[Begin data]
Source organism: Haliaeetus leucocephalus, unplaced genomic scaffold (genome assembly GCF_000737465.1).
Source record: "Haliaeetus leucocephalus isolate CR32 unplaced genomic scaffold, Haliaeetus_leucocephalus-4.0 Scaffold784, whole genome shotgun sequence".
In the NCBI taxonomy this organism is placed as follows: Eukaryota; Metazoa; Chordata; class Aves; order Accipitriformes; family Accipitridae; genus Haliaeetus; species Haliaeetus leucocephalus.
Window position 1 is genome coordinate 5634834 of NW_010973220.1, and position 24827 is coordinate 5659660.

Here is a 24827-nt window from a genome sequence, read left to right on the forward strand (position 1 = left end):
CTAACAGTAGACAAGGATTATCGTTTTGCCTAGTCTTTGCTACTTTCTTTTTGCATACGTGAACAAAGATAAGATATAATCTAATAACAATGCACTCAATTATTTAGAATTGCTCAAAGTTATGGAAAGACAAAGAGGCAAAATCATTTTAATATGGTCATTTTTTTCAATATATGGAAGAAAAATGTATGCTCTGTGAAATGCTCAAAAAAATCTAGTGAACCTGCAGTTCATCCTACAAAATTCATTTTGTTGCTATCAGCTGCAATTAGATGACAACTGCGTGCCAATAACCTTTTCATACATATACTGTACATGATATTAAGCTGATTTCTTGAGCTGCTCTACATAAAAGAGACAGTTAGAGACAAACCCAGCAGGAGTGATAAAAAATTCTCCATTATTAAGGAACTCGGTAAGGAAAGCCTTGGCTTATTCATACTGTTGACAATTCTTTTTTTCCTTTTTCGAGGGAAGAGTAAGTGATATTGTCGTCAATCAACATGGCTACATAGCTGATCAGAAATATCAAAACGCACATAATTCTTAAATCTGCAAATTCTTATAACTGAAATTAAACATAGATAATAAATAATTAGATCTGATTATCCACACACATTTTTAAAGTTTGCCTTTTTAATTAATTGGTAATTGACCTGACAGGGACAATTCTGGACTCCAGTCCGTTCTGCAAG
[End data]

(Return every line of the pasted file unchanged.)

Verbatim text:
Source organism: Haliaeetus leucocephalus, unplaced genomic scaffold (genome assembly GCF_000737465.1).
Source record: "Haliaeetus leucocephalus isolate CR32 unplaced genomic scaffold, Haliaeetus_leucocephalus-4.0 Scaffold784, whole genome shotgun sequence".
In the NCBI taxonomy this organism is placed as follows: Eukaryota; Metazoa; Chordata; class Aves; order Accipitriformes; family Accipitridae; genus Haliaeetus; species Haliaeetus leucocephalus.
Window position 1 is genome coordinate 5634834 of NW_010973220.1, and position 24827 is coordinate 5659660.

Here is a 24827-nt window from a genome sequence, read left to right on the forward strand (position 1 = left end):
CTAACAGTAGACAAGGATTATCGTTTTGCCTAGTCTTTGCTACTTTCTTTTTGCATACGTGAACAAAGATAAGATATAATCTAATAACAATGCACTCAATTATTTAGAATTGCTCAAAGTTATGGAAAGACAAAGAGGCAAAATCATTTTAATATGGTCATTTTTTTCAATATATGGAAGAAAAATGTATGCTCTGTGAAATGCTCAAAAAAATCTAGTGAACCTGCAGTTCATCCTACAAAATTCATTTTGTTGCTATCAGCTGCAATTAGATGACAACTGCGTGCCAATAACCTTTTCATACATATACTGTACATGATATTAAGCTGATTTCTTGAGCTGCTCTACATAAAAGAGACAGTTAGAGACAAACCCAGCAGGAGTGATAAAAAATTCTCCATTATTAAGGAACTCGGTAAGGAAAGCCTTGGCTTATTCATACTGTTGACAATTCTTTTTTTCCTTTTTCGAGGGAAGAGTAAGTGATATTGTCGTCAATCAACATGGCTACATAGCTGATCAGAAATATCAAAACGCACATAATTCTTAAATCTGCAAATTCTTATAACTGAAATTAAACATAGATAATAAATAATTAGATCTGATTATCCACACACATTTTTAAAGTTTGCCTTTTTAATTAATTGGTAATTGACCTGACAGGGACAATTCTGGACTCCAGTCCGTTCTGCAAG